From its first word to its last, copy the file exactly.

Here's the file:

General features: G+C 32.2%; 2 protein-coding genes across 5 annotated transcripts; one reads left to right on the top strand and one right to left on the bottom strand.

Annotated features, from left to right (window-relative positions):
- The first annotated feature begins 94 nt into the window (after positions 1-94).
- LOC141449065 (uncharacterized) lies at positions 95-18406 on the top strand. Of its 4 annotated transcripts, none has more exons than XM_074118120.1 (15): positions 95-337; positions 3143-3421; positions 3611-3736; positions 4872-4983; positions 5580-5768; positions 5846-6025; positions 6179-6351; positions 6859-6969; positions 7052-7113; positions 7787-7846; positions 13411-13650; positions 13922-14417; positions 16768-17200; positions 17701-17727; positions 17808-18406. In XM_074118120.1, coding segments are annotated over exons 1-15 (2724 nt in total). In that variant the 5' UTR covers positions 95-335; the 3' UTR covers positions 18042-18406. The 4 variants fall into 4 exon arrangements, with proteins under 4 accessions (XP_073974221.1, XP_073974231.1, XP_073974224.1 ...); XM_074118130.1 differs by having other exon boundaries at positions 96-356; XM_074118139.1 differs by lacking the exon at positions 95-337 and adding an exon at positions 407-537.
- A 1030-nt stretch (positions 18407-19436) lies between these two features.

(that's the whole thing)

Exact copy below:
General features: G+C 32.2%; 2 protein-coding genes across 5 annotated transcripts; one reads left to right on the top strand and one right to left on the bottom strand.

Annotated features, from left to right (window-relative positions):
- The first annotated feature begins 94 nt into the window (after positions 1-94).
- LOC141449065 (uncharacterized) lies at positions 95-18406 on the top strand. Of its 4 annotated transcripts, none has more exons than XM_074118120.1 (15): positions 95-337; positions 3143-3421; positions 3611-3736; positions 4872-4983; positions 5580-5768; positions 5846-6025; positions 6179-6351; positions 6859-6969; positions 7052-7113; positions 7787-7846; positions 13411-13650; positions 13922-14417; positions 16768-17200; positions 17701-17727; positions 17808-18406. In XM_074118120.1, coding segments are annotated over exons 1-15 (2724 nt in total). In that variant the 5' UTR covers positions 95-335; the 3' UTR covers positions 18042-18406. The 4 variants fall into 4 exon arrangements, with proteins under 4 accessions (XP_073974221.1, XP_073974231.1, XP_073974224.1 ...); XM_074118130.1 differs by having other exon boundaries at positions 96-356; XM_074118139.1 differs by lacking the exon at positions 95-337 and adding an exon at positions 407-537.
- A 1030-nt stretch (positions 18407-19436) lies between these two features.